Putin's Patriotic Frenzy Is Turning on Him (Op-ed)
'We're sorry, Adolf,' was the Russian social networks' sarcastic reaction to a student's conciliatory WWII speech
Nikolai Desyatnichenko (R) / Deutscher Bundestag
A Russian high school student expresses sympathy for a German soldier who died in a Soviet prisoner camp after World War II. A wave of condemnation rises on Russian social networks and spills over into parliament.
At first glance, nothing to be excited about: Russia is the troll capital of the world. But it also looks an awful lot like a sobering harbinger of what Russia may be like after President Vladimir Putin.
On Sunday, a high school student from the Siberian city of Novy Urengoy made a conciliatory speech to Germany's parliament. His focus? The tragic loss of German life during Hitler's invasion of Russia, a subject he researched as part of a German-sponsored project.
"I was extremely upset," Nikolay Desyatnichenko said, "because I saw the graves of people who died innocently, and many of whom wanted to live peacefully and didn't want to fight." He ended his short speech by saying he hoped "the world would never see war again."
Not long after a Bavaria-based Russian posted the speech on Facebook with his outraged comments, thousands of posts ripped apart the high schooler, his school and his family.
Thousands of people recalled the atrocities their grandfathers had suffered at the hands of the Nazi invaders. Because Desyatnichenko is a Ukrainian name, the family was discussed as a traitorous cell. Bloggers filed complaints to the Prosecutor General's Office, accusing the boy of "exonerating Nazism," a crime in Russia. The story got big enough for Vladimir Yabarov, a legislator in the upper house of parliament, to ask the local government to review the curriculum at Desyatnichenko's school.
The backlash was fierce, but also unsurprising. The cult of Russia's World War II victory has been whipped up to a hysterical pitch by Putin, especially during his current presidential term. Russia's role in defeating Nazism has been easiest for Putin to lean on: It's sufficiently recent and interwoven with the family histories of most Russians.
It's also uncontroversial because of the nature of the enemy. Suggesting that German invaders deserved better than dying from harsh deprivation sounds absurd to Russians who know that Josef Stalin subjected many Soviets to the same treatment. Suggesting that German soldiers may not have wanted to fight is akin to blasphemy. "We're sorry, Adolf," was the Russian social networks' sarcastic reaction to Desyatnichenko's conciliatory speech.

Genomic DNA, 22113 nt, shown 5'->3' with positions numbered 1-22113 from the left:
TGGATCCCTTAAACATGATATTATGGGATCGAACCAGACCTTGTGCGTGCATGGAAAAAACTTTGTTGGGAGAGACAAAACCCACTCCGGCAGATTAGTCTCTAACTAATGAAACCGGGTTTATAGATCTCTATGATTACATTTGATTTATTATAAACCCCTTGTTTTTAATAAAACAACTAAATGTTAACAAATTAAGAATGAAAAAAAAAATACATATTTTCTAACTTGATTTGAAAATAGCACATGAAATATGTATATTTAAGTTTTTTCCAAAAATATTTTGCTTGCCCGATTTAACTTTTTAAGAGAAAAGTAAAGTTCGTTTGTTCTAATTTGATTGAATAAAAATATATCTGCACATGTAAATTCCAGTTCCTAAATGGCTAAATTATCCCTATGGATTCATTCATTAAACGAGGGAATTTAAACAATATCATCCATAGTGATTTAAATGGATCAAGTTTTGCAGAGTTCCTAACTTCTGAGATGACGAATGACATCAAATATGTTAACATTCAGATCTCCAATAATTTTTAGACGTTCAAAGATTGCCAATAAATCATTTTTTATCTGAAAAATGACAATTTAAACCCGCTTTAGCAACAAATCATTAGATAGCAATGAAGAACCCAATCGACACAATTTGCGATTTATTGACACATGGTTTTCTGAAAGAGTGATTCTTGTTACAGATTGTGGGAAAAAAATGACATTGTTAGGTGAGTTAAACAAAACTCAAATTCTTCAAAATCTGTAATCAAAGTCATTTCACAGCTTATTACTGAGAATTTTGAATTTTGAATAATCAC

What makes the story noteworthy is the backlash to the backlash — and how it played with the high schooler's critics.
It wasn't just the hapless and ignored Russian liberals who defended Desyatnichenko, but also the mayor of Novy Urengoy, Nikolai Kostogriz. "The interpretation of the boy's sincere words by adults," he wrote, "can be considered a provocation not just against the school student but also against all Russian people."
Soon, the Kremlin itself spoke up in Desyatnichenko's defense. "It's absolutely incomprehensible, this highly emotional persecution," Putin's press secretary Dmitry Peskov told the state news agency TASS. "I consider it wrong to accuse him of any evil intent, Nazi propaganda and all the deadly sins."
The Kremlin's pushback did nothing to stem the outrage. Now, many posts on blogs and social media mention the role of Gazprom — the state-controlled Russian natural gas company that sponsors Nikolai's school and, along with its German partner Wintershall, organized the Berlin trip — and Rosneft, the state-owned oil giant for which the boy's father works as a security executive.
These are more than companies: They are pillars of the Putin regime, the main tools of its trade policy, the main conduits of Russia's economic influence on Europe and China. The wealth of Novy Urengoy residents, many of whom work for Gazprom and Rosneft, is the envy of the rest of Russia.
Some Russians responded angrily to Peskov himself. A typical tweet: "On our part, this isn't persecution but the people's opinion. It must be heard so that [Nikolai] and others like him find out what country they live in."
Putin and his team did their best to build up a patriotic frenzy after the 2014 Crimea annexation. They harnessed Russian nationalist resentments for a while by fueling rebellion in eastern Ukraine.
They used World War II imagery to back up their claims to a moral high ground in a growing conflict in the West. But this brand of patriotism is a double-edged sword. In reality, nothing binds Putin's kleptocratic, oil-fed regime to the thin-skinned Russian nationalist's worldview. No matter how hard Putin has tried to build a bridge to this audience, it's far shakier than the actual bridge that a Putin crony's company is building to Crimea.
As Putin approaches the constitutional limit of his presidential service, the people bashing Desyatnichenko are just waiting for a signal to smash the Putin-era elite and embark Russia on an even straighter collision course with the West. Expect Putin's potential heirs to make a play for their sympathies.
Leonid Bershidsky is a Bloomberg View columnist. He was the founding editor of the Russian business daily Vedomosti and founded the opinion website Slon.ru.
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